The impact can be incredible. Because sometimes small things make a huge difference. The few crayons not thrown out to the bin can change the experience of a child who needs to find a way to deal with emotions.  Donated goods, even such as crayons, can provide a better life for the youth in their early age – can help to show them the way to improve their skills, to have dreams and go for them. 
      These are small things that matter.

      With such a vast amount of used crayons and the help of local charities,  Butlin’s can improve the level of life of kids not only in Great Britain and  England but also in the whole of Europe or even in Africa. The company can make it happen with a minimum effort, just by organising a  box for used crayons in every of our restaurant and by donating the waste to proper charities and facilities.


      1. Bottom-up, One Person Action 
        It assumes collecting crayons by volunteers from restaurants who give all the used pencils to one person instead of throwing  them away. Everything happens with the consent and knowledge of the proper people in the company. The person takes care of sending the collected pencils every month to the appropriate organisations.   
      2. In-Company Volunteer Action 
        It assumes a  group of volunteers to have a permit from the Butlin’s company to organise crayon collection in their places of work, like in restaurants. They care for all further actions like shipping the packs of crayons to proper charities and facilities.
      3. Official In-Company Project  (Bognor Regis)
      4. Official Company’s Charity Donation Project  (All Butlin’s Resorts) 

      Note: Which crayons should be collected and which should not?

      I think it’s essential to mark this difference. Let’s collect only used, unpacked, broken or dirty crayons which are and would be thrown away cause they can’t be given back to new guests. Unwrapped and not used pencils should go back to the proper place in the restaurant, to be used again as undamaged.  

        Partnership: Example of a simple charity partnership.

        When I was looking for solutions, I wrote many emails to different charities in West Sussex. I was asking about crayon donations from the restaurant, not telling them which facility I work for exactly or even in which city. To be respectful of the company, as a person who can not make any official actions by myself, I did my research giving a piece of minimum information. Many charities, foundations and organisations didn’t send me a response at all. Others have answered that they don’t need crayons or cannot receive crayon donations. I wrote, among others, to local charities and schools, to British Red Cross Sussex and Family Support Work (FSW). However, after a few days, I finally got a positive response. It came from one of the British charities I wrote. Their answer was:

        “We would definitely like to be receiving of these crayons as they are something that is in high demand in the schools in Africa, but that sadly we don’t get donated often. We would definitely be happy to arrange a partnership. (…) We have also said that if you want to store the boxes up over time, we would be happy to take a trip down to you in our van every so often to do a mass collection. Furthermore, we would be glad to do an official thank you to your organisation and draw attention to this donation, which may help with publicity. Good luck with discussing this with your managers. I hope it all goes well, for you and for us.”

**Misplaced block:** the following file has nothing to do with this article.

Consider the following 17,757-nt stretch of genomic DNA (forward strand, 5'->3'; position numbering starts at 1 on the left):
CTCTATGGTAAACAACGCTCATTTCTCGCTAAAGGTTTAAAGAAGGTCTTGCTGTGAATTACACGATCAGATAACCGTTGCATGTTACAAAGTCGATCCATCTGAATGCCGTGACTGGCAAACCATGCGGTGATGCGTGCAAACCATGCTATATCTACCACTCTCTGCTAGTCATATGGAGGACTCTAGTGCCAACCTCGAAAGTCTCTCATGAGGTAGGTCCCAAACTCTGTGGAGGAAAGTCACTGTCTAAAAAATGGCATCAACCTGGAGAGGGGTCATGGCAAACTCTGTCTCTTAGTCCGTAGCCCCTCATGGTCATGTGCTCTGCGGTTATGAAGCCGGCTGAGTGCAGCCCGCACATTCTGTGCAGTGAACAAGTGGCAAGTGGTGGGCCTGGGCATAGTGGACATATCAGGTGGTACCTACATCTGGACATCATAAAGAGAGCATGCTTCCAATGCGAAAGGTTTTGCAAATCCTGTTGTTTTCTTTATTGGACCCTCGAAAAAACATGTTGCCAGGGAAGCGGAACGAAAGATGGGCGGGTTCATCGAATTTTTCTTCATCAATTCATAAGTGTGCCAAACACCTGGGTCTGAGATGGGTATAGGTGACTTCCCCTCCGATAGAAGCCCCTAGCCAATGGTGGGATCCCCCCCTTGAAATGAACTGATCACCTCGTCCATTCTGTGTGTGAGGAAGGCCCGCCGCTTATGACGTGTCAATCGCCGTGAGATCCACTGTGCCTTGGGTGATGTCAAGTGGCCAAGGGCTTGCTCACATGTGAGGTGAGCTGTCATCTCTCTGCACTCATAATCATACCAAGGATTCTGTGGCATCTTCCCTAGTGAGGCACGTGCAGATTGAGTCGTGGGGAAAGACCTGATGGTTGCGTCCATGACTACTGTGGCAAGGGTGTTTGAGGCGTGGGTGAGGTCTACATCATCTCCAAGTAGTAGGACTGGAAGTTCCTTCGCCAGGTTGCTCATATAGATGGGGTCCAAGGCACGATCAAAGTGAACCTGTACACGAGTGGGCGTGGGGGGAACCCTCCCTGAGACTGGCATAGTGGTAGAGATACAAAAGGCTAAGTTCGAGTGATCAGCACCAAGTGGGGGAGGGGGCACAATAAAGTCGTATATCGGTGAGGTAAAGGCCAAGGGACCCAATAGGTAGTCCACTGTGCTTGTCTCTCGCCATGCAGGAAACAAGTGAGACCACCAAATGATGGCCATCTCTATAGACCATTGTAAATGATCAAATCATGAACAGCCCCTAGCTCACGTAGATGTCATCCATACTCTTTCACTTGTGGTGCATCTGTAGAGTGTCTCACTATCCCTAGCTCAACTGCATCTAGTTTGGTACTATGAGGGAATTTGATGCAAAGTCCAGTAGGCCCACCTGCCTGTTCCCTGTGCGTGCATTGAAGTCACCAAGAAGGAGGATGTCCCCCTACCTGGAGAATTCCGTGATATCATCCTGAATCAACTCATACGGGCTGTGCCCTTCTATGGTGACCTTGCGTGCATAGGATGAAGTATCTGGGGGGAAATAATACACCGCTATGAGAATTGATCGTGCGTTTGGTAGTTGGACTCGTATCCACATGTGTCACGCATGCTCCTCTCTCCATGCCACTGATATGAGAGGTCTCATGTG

Other Examples: What they do with used crayons in other countries?

        Please check these links: – Crayons Matter – Greensboro, North Carolina – The Crayon Initiative – Danville, California (here you can find an article about this wonderful initiative: Dad-of-two launches project to rescue old crayons destined for landfill and turn them into smiles) – Crazy Crayons & The National Crayon Recycling Program – Troutdale, Oregon – Crayon Collection (crayon recycling charity) – Los Angeles, California – “Super Crayons” project – Chicago – No Crayon Left Behind – Wexford, Pittsburgh

        I’ve added these examples to show you how much we can do with used crayons instead of throwing them away. Most of these actions are from the United States, I know – and that worries me. There are not many charities or companies which recycle crayons in Europe. That’s why I believe Butlin’s company could do a change for better and be pioneers in England in one more subject – by reducing the waste of pencils and increasing the happiness of children, and by giving an excellent example to other companies.

        Butlin’s final decision about the crayon recycling project

        A month after the presentation of the project, I received an official response from Butlin’s mother company. The decision was made – from that moment the whole company has started to collect crayons and send them to the local charity I found. Furthermore, I have been notified that the action has its place not only in West Sussex but in all Butlin’s resorts in England. Appropriate steps were taken, the project program was officially presented to all restaurant managers; dedicated announcements, containers and markings were prepared. 

        It’s hard for me to express how much I’m proud and happy about the company’s decision and the course of actions taken to implement my project. I firmly believe that we’re doing something right by reducing the vast waste of pencils and sending our goods where they are needed. I also hope that the project will be continued in a good way and perhaps inspire other people to think about similar actions in their work environment.

        ​* ​based on a test of collecting and counting used crayons in The Deck Restaurant, Bognor Regis, from March 17 to April 13, 2019. The exact number of pencils raised: 1 615.